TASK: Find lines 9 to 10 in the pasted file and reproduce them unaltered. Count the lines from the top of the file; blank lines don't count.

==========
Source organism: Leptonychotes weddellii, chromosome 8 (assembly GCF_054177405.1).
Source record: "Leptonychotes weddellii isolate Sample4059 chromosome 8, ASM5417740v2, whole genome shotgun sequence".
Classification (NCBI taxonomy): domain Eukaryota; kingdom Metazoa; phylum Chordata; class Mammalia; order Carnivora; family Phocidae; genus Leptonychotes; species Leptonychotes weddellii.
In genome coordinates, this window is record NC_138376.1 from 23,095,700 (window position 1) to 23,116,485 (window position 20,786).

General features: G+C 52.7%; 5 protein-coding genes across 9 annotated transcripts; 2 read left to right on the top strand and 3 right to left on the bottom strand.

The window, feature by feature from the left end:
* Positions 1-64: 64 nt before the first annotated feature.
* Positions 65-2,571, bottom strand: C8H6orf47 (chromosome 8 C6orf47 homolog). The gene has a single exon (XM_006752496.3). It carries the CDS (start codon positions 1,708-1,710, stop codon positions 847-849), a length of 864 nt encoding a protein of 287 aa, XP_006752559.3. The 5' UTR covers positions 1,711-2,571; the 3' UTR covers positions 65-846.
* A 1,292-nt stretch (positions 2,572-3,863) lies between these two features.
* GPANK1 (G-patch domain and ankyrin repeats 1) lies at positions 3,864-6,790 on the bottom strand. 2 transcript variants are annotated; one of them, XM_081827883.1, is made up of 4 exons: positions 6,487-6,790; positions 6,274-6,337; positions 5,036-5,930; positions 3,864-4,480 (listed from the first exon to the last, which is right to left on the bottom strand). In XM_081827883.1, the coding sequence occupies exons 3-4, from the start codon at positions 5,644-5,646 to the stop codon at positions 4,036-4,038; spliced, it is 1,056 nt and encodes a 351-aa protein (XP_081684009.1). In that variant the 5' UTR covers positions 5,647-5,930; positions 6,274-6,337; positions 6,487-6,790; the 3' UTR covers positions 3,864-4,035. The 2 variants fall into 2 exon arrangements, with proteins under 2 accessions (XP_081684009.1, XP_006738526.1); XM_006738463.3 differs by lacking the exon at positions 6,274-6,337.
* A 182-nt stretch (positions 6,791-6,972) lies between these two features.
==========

* A 1,292-nt stretch (positions 2,572-3,863) lies between these two features.
* GPANK1 (G-patch domain and ankyrin repeats 1) lies at positions 3,864-6,790 on the bottom strand. 2 transcript variants are annotated; one of them, XM_081827883.1, is made up of 4 exons: positions 6,487-6,790; positions 6,274-6,337; positions 5,036-5,930; positions 3,864-4,480 (listed from the first exon to the last, which is right to left on the bottom strand). In XM_081827883.1, the coding sequence occupies exons 3-4, from the start codon at positions 5,644-5,646 to the stop codon at positions 4,036-4,038; spliced, it is 1,056 nt and encodes a 351-aa protein (XP_081684009.1). In that variant the 5' UTR covers positions 5,647-5,930; positions 6,274-6,337; positions 6,487-6,790; the 3' UTR covers positions 3,864-4,035. The 2 variants fall into 2 exon arrangements, with proteins under 2 accessions (XP_081684009.1, XP_006738526.1); XM_006738463.3 differs by lacking the exon at positions 6,274-6,337.